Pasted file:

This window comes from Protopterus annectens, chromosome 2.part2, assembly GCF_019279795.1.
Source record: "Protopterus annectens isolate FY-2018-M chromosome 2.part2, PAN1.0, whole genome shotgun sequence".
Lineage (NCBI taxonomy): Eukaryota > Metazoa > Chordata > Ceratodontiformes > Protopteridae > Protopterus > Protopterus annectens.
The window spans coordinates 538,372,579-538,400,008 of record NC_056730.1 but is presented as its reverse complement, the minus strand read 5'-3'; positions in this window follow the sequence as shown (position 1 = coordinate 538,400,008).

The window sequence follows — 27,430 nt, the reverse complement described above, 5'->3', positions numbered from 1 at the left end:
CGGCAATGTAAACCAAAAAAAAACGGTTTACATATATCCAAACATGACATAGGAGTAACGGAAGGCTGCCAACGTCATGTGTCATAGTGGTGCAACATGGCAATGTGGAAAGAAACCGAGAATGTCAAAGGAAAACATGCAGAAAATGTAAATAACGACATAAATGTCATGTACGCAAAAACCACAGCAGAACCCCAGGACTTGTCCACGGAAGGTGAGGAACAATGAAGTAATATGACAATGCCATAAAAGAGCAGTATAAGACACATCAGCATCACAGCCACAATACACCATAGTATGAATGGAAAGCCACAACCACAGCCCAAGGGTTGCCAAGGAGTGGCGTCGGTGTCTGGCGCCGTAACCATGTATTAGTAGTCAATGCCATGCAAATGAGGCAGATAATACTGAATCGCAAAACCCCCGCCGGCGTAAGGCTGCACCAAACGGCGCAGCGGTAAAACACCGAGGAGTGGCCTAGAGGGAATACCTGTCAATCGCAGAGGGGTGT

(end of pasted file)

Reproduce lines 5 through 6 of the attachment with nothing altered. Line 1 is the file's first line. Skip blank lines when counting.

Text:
The window sequence follows — 27,430 nt, the reverse complement described above, 5'->3', positions numbered from 1 at the left end:
CGGCAATGTAAACCAAAAAAAAACGGTTTACATATATCCAAACATGACATAGGAGTAACGGAAGGCTGCCAACGTCATGTGTCATAGTGGTGCAACATGGCAATGTGGAAAGAAACCGAGAATGTCAAAGGAAAACATGCAGAAAATGTAAATAACGACATAAATGTCATGTACGCAAAAACCACAGCAGAACCCCAGGACTTGTCCACGGAAGGTGAGGAACAATGAAGTAATATGACAATGCCATAAAAGAGCAGTATAAGACACATCAGCATCACAGCCACAATACACCATAGTATGAATGGAAAGCCACAACCACAGCCCAAGGGTTGCCAAGGAGTGGCGTCGGTGTCTGGCGCCGTAACCATGTATTAGTAGTCAATGCCATGCAAATGAGGCAGATAATACTGAATCGCAAAACCCCCGCCGGCGTAAGGCTGCACCAAACGGCGCAGCGGTAAAACACCGAGGAGTGGCCTAGAGGGAATACCTGTCAATCGCAGAGGGGTGT